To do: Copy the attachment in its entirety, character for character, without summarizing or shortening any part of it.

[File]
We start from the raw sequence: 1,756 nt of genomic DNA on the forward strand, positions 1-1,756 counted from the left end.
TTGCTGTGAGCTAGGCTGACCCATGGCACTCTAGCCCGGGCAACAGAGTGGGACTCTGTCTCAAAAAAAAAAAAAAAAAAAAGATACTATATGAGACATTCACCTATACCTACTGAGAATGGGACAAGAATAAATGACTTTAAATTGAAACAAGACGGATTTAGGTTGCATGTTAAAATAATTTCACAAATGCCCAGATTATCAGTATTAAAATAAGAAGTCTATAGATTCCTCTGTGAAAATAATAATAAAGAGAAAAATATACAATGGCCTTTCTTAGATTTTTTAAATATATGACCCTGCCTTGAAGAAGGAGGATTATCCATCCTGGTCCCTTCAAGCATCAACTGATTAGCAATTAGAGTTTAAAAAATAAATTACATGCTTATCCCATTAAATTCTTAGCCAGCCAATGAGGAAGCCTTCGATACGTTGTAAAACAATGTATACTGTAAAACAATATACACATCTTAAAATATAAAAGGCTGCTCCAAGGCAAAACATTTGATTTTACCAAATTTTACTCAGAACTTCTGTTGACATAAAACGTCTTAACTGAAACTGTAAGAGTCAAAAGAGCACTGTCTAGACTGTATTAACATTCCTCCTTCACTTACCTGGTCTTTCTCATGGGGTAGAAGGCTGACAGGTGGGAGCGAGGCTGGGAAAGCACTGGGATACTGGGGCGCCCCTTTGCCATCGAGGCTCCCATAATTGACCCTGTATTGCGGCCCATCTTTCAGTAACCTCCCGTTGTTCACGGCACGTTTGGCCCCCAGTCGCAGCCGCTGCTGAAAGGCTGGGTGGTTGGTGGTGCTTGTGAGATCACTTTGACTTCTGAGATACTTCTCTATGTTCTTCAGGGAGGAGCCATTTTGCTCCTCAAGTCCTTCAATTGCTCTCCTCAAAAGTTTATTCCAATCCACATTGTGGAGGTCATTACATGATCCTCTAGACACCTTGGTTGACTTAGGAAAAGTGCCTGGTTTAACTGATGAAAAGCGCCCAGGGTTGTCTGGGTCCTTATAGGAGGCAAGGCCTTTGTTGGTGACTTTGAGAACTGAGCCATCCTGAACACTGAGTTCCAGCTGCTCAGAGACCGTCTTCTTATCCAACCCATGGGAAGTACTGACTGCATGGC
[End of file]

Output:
We start from the raw sequence: 1,756 nt of genomic DNA on the forward strand, positions 1-1,756 counted from the left end.
TTGCTGTGAGCTAGGCTGACCCATGGCACTCTAGCCCGGGCAACAGAGTGGGACTCTGTCTCAAAAAAAAAAAAAAAAAAAAGATACTATATGAGACATTCACCTATACCTACTGAGAATGGGACAAGAATAAATGACTTTAAATTGAAACAAGACGGATTTAGGTTGCATGTTAAAATAATTTCACAAATGCCCAGATTATCAGTATTAAAATAAGAAGTCTATAGATTCCTCTGTGAAAATAATAATAAAGAGAAAAATATACAATGGCCTTTCTTAGATTTTTTAAATATATGACCCTGCCTTGAAGAAGGAGGATTATCCATCCTGGTCCCTTCAAGCATCAACTGATTAGCAATTAGAGTTTAAAAAATAAATTACATGCTTATCCCATTAAATTCTTAGCCAGCCAATGAGGAAGCCTTCGATACGTTGTAAAACAATGTATACTGTAAAACAATATACACATCTTAAAATATAAAAGGCTGCTCCAAGGCAAAACATTTGATTTTACCAAATTTTACTCAGAACTTCTGTTGACATAAAACGTCTTAACTGAAACTGTAAGAGTCAAAAGAGCACTGTCTAGACTGTATTAACATTCCTCCTTCACTTACCTGGTCTTTCTCATGGGGTAGAAGGCTGACAGGTGGGAGCGAGGCTGGGAAAGCACTGGGATACTGGGGCGCCCCTTTGCCATCGAGGCTCCCATAATTGACCCTGTATTGCGGCCCATCTTTCAGTAACCTCCCGTTGTTCACGGCACGTTTGGCCCCCAGTCGCAGCCGCTGCTGAAAGGCTGGGTGGTTGGTGGTGCTTGTGAGATCACTTTGACTTCTGAGATACTTCTCTATGTTCTTCAGGGAGGAGCCATTTTGCTCCTCAAGTCCTTCAATTGCTCTCCTCAAAAGTTTATTCCAATCCACATTGTGGAGGTCATTACATGATCCTCTAGACACCTTGGTTGACTTAGGAAAAGTGCCTGGTTTAACTGATGAAAAGCGCCCAGGGTTGTCTGGGTCCTTATAGGAGGCAAGGCCTTTGTTGGTGACTTTGAGAACTGAGCCATCCTGAACACTGAGTTCCAGCTGCTCAGAGACCGTCTTCTTATCCAACCCATGGGAAGTACTGACTGCATGGC